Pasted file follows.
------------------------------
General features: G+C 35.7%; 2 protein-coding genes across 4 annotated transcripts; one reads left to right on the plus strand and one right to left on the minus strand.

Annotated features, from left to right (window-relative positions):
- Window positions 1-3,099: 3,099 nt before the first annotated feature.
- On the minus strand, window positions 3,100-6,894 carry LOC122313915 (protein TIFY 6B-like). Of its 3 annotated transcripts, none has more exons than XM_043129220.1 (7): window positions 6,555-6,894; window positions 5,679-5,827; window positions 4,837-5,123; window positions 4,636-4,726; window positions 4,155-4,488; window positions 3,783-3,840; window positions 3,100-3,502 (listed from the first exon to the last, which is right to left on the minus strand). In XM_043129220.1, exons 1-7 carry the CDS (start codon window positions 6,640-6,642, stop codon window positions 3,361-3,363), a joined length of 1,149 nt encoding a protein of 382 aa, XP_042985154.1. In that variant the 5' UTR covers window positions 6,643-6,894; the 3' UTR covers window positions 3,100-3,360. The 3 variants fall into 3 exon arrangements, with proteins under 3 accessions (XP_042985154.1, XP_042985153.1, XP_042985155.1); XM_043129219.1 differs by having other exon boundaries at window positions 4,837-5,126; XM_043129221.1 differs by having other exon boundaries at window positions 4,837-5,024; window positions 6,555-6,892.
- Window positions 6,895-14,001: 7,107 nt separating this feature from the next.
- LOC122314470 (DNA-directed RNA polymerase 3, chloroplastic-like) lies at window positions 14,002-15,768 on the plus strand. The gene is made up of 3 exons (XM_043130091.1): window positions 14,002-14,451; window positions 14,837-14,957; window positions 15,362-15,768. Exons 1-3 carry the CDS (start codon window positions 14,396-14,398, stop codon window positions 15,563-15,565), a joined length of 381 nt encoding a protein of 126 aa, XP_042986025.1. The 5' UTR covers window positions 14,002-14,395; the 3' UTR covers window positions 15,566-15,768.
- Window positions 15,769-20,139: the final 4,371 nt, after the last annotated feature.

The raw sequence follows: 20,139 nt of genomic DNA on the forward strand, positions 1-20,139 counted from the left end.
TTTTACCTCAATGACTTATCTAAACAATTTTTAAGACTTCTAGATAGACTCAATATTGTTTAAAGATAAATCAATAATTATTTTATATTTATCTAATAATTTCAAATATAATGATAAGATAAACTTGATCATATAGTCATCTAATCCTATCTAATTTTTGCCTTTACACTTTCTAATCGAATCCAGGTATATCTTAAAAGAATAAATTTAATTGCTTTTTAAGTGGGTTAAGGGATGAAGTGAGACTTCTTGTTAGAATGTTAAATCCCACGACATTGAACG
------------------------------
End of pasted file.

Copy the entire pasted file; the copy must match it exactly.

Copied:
General features: G+C 35.7%; 2 protein-coding genes across 4 annotated transcripts; one reads left to right on the plus strand and one right to left on the minus strand.

Annotated features, from left to right (window-relative positions):
- Window positions 1-3,099: 3,099 nt before the first annotated feature.
- On the minus strand, window positions 3,100-6,894 carry LOC122313915 (protein TIFY 6B-like). Of its 3 annotated transcripts, none has more exons than XM_043129220.1 (7): window positions 6,555-6,894; window positions 5,679-5,827; window positions 4,837-5,123; window positions 4,636-4,726; window positions 4,155-4,488; window positions 3,783-3,840; window positions 3,100-3,502 (listed from the first exon to the last, which is right to left on the minus strand). In XM_043129220.1, exons 1-7 carry the CDS (start codon window positions 6,640-6,642, stop codon window positions 3,361-3,363), a joined length of 1,149 nt encoding a protein of 382 aa, XP_042985154.1. In that variant the 5' UTR covers window positions 6,643-6,894; the 3' UTR covers window positions 3,100-3,360. The 3 variants fall into 3 exon arrangements, with proteins under 3 accessions (XP_042985154.1, XP_042985153.1, XP_042985155.1); XM_043129219.1 differs by having other exon boundaries at window positions 4,837-5,126; XM_043129221.1 differs by having other exon boundaries at window positions 4,837-5,024; window positions 6,555-6,892.
- Window positions 6,895-14,001: 7,107 nt separating this feature from the next.
- LOC122314470 (DNA-directed RNA polymerase 3, chloroplastic-like) lies at window positions 14,002-15,768 on the plus strand. The gene is made up of 3 exons (XM_043130091.1): window positions 14,002-14,451; window positions 14,837-14,957; window positions 15,362-15,768. Exons 1-3 carry the CDS (start codon window positions 14,396-14,398, stop codon window positions 15,563-15,565), a joined length of 381 nt encoding a protein of 126 aa, XP_042986025.1. The 5' UTR covers window positions 14,002-14,395; the 3' UTR covers window positions 15,566-15,768.
- Window positions 15,769-20,139: the final 4,371 nt, after the last annotated feature.

The raw sequence follows: 20,139 nt of genomic DNA on the forward strand, positions 1-20,139 counted from the left end.
TTTTACCTCAATGACTTATCTAAACAATTTTTAAGACTTCTAGATAGACTCAATATTGTTTAAAGATAAATCAATAATTATTTTATATTTATCTAATAATTTCAAATATAATGATAAGATAAACTTGATCATATAGTCATCTAATCCTATCTAATTTTTGCCTTTACACTTTCTAATCGAATCCAGGTATATCTTAAAAGAATAAATTTAATTGCTTTTTAAGTGGGTTAAGGGATGAAGTGAGACTTCTTGTTAGAATGTTAAATCCCACGACATTGAACG